Japan is an incredibly efficient nation, and coming here for the first time, I didn’t know what to expect! Being a typical half organised- half unorganised traveller, I dutifully watched YouTube videos about how to catch the trains, all whilst my bag sat unpacked beside me. After spending a month across Tokyo, Kyoto and Yatsugatake, I’ve compiled a short list of tips and fun facts to help anyone’s future travels to Japan to go as smoothly as possible!
- What type of luggage to bring: If you are a half suitcase queen/half backpacker gal like me, the choice of what kind of luggage to bring on your travels is going to be a key question. I took a big backpack and had real regrets. Trains can be very cramped, and having a giant entity on your back can make it hard to move. The roads and sidewalks (when there are sidewalks- expect a lot of side of the road walking here) are well paved, so having to wheel a suitcase wouldn’t be a great challenge compared to being a human turtle. I also travelled in summer, so having a backpack on was just so much hotter than I anticipated, so if I could go back in time, I would definitely opt for a suitcase.
- Hotel rooms that you may be used to are going to be a LOT more expensive in Tokyo. If you are traveling on a more modest budget, hostels are the way to go. If you opt for a hostel, remember to bring earplugs and an eye mask to stop your sleep from being interrupted by your neighbours coming in and out at all hours.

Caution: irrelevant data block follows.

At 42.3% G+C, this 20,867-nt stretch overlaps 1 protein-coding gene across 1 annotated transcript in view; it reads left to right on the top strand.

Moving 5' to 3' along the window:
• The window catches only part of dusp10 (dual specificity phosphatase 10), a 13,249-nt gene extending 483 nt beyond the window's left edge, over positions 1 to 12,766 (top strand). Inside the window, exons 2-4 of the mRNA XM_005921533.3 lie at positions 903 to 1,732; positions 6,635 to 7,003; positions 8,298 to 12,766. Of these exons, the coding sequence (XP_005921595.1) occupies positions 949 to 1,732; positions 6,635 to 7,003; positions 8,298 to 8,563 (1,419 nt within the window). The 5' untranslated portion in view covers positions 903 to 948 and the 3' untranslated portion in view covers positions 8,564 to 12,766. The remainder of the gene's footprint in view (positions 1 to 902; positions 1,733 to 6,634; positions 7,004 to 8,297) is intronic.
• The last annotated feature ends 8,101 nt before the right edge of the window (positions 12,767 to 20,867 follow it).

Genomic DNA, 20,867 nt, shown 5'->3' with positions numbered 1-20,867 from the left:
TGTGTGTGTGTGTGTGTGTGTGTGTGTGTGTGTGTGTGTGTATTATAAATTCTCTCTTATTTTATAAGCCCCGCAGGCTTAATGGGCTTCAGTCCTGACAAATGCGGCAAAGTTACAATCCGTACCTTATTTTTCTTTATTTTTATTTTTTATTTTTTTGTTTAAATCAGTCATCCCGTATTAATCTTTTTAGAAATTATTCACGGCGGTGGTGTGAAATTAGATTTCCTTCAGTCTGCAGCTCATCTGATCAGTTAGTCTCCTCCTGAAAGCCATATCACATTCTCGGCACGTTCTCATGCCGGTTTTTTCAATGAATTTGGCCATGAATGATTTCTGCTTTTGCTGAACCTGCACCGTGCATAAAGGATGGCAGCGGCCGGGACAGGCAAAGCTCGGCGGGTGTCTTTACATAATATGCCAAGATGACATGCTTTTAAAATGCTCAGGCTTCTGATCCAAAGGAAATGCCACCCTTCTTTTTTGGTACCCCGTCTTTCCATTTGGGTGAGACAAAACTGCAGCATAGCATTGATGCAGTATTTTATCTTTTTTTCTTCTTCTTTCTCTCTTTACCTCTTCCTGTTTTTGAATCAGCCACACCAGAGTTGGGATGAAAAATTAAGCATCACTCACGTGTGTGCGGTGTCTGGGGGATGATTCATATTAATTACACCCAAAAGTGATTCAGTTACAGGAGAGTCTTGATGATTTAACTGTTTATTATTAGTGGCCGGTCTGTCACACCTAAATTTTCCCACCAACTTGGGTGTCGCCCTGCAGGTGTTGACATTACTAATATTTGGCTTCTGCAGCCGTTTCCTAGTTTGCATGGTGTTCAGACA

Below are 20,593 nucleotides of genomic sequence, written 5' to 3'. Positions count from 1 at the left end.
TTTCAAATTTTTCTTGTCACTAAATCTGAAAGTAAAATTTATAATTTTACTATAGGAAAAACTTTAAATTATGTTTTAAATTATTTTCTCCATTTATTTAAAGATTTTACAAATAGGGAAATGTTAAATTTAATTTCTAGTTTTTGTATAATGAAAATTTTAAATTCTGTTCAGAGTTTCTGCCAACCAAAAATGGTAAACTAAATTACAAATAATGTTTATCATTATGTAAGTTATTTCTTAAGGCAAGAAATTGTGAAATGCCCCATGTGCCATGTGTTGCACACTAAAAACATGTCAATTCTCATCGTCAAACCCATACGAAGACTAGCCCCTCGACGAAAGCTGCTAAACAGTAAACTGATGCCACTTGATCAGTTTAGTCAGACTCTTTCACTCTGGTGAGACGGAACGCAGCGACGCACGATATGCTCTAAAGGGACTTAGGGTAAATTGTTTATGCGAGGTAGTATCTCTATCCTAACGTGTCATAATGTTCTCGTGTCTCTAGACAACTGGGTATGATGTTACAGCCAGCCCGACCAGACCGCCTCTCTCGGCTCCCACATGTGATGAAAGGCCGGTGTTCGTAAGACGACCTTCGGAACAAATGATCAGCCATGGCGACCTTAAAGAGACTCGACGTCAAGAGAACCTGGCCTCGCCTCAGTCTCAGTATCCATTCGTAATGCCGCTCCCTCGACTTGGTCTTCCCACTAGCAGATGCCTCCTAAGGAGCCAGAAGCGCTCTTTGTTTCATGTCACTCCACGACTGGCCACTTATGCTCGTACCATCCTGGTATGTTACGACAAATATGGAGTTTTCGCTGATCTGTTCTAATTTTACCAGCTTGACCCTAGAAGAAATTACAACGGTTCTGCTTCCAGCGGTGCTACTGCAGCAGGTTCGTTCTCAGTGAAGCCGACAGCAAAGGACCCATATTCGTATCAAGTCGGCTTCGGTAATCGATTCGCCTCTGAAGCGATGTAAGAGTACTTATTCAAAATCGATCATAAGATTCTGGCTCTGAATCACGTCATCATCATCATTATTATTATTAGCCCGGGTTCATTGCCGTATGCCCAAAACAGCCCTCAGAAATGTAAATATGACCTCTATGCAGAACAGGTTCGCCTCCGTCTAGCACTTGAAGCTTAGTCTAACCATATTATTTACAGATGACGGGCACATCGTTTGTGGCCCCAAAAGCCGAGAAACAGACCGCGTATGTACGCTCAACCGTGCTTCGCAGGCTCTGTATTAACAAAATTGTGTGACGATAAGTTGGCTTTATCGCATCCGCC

- Exchange some cash at home before you arrive so you can easily organise your Pasmo/Suica and anything else you need right off the bat. For getting cash out whilst here, every 7-Eleven has an international ATM, and these convenience stores are absolutely everywhere across Japan. The other convenience stores (Lawson’s and Family Mart) don’t take all international cards, so going to a 7-Eleven eliminates that hassle. Japan is still a very cash-based society, and many places (restaurants too) wont take card payment, so just be mindful of this.
- Do some train research, and get yourself a Suica or Pasmo card right away (a card to tag on and off the train- like a Smartrider for Aussies). Don’t stress about which one to opt for, they both work in the exact same way and only look different because they are owned by different companies. You can get these cards at the self serve machines at train stations-check YouTube to get a clear idea of what buttons to press if you like, but it is quite straightforward. There will be a deposit you have to pay for the card also, for my Pasmo it was 500 yen. If you get confused there are usually station staff around who can help you. Suicas and Pasmos can be recharged with more money at any self serve machine at train stations with CASH (not card), and the money on your Pasmo/Suica can also be used to make purchases at convenience stores! I got a Pasmo, and kept it upon leaving Japan as they remain valid for 10 years, so it’s perfect for whenever I revisit! If you don’t plan to come back, you can return your card to a self serve machine at the end of your trip and get your initial 500 yen deposit back.